|Patrones espaciales de las especies epipelágicas capturadas incidentalmente en la pesca de atún sobre objetos flotantes, en el Océano Pacífico oriental = Spatial patterns of the epipelagic species caught incidentally in the tuna fishery on floating objects, in the eastern Pacific Ocean|
Solana-Sansores, R. (2001). Patrones espaciales de las especies epipelágicas capturadas incidentalmente en la pesca de atún sobre objetos flotantes, en el Océano Pacífico oriental = Spatial patterns of the epipelagic species caught incidentally in the tuna fishery on floating objects, in the eastern Pacific Ocean. Cienc. Mar. 27(3): 445-479
In: Ciencias Marinas. Universidad Autónoma de Baja California: Ensenada, BS. ISSN 0185-3880, more
Devices; Devices; Ecology; IS, Eastern Tropical Pacific [Marine Regions]; Marine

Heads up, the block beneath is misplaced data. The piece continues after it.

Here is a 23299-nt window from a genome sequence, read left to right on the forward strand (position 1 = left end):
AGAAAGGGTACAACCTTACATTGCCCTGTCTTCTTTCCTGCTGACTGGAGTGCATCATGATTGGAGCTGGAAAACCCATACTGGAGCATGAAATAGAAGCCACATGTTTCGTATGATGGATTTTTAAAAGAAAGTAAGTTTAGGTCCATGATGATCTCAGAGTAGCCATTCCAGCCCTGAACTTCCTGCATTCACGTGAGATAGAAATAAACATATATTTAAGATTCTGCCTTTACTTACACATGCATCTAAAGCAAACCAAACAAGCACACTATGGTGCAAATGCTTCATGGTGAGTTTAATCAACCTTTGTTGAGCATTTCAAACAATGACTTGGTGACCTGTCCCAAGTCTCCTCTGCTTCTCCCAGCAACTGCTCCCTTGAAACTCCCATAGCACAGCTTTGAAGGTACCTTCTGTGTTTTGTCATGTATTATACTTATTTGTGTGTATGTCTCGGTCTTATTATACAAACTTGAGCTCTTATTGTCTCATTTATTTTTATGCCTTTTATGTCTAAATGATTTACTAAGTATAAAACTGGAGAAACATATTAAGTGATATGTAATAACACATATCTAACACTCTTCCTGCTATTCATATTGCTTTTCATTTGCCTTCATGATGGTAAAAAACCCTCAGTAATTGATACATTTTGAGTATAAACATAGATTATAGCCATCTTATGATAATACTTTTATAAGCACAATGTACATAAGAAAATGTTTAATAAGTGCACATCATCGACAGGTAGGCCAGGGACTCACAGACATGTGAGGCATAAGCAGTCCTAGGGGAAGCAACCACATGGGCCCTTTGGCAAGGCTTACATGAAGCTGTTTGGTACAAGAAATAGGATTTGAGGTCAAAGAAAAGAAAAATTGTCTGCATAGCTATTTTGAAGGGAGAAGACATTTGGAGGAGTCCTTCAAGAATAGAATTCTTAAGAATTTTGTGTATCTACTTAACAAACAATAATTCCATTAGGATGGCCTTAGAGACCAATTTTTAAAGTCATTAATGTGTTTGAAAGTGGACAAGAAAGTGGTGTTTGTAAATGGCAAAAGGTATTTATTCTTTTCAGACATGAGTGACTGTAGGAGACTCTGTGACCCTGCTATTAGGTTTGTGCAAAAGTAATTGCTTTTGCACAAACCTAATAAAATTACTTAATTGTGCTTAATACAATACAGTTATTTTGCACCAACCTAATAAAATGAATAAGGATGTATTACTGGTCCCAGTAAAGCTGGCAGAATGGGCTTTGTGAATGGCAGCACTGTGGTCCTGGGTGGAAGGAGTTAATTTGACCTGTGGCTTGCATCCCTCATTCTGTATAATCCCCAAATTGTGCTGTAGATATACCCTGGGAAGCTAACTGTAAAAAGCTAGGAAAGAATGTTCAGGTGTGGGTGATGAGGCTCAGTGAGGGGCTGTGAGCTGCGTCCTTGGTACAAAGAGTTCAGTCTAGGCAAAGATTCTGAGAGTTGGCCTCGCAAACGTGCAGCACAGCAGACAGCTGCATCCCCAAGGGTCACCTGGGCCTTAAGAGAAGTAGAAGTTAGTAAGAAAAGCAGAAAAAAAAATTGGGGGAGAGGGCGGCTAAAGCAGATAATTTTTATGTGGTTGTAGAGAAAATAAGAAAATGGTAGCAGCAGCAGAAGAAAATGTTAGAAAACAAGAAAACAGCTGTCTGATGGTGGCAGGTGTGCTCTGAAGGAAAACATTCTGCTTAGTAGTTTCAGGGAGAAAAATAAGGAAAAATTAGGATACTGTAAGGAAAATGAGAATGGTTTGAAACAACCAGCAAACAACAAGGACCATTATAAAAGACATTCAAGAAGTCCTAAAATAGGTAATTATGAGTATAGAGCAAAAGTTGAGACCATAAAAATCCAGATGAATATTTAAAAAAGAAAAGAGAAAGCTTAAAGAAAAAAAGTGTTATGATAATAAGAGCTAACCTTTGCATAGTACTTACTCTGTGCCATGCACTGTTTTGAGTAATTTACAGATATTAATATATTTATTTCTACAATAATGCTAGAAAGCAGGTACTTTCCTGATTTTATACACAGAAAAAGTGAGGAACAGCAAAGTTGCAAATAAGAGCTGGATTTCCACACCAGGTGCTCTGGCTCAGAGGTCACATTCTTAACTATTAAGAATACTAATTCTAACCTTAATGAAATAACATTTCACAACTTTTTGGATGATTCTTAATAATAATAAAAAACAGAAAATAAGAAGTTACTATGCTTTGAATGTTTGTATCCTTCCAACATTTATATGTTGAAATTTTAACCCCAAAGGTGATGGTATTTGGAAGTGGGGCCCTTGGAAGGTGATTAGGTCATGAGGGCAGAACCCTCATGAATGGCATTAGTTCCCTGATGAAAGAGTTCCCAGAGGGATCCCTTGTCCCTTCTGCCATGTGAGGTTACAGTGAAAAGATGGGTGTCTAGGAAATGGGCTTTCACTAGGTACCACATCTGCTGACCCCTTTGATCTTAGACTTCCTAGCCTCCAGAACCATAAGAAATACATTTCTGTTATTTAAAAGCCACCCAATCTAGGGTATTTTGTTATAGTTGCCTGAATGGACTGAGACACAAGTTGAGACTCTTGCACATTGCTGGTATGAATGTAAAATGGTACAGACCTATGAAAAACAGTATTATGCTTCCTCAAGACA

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The spatial pattern of the fauna associated with floating objects in the eastern tropical Pacific (ETP) was analyzed. Different presence indexes for the groups of species caught incidentally in log sets were estimated, using information from the Inter-American Tropical Tuna Commission database (1993-1997). These indexes allowed a preliminary grouping of species in relation to the percentage of presence in the log sets on floating objects and to school type (solitary or schooling fish). They were then classified using quadratic discriminant functions, with diverse classification criteria: zone, annual period, groups of species and type of floating object. The models were based on several variance and covariance matrices. Three models were selected to classify the associated fauna, using the likelihood ratio test and the reduction observed in the error rates. The results show two zones in the ETP with different composition of groups of species and floating objects of different origin. The Equatorial Countercurrent, located around 4 degreesN, is the border between these zones. The northern zone presents an associated fauna dominated by adults and recruits of the silky shark (Carcharhinus falciformis) and of the blacktip shark (C. limbatus); by recruits of yellowfin tuna (Thunnus albacares); and, to a lesser extent, by yellowtail (Seriola lalandi). In the southern zone, the recruits of bigeye tuna (T. obesus) predominate. Both zones share fauna that is only found far from the coast, such as the whitetip shark (C. longimanus).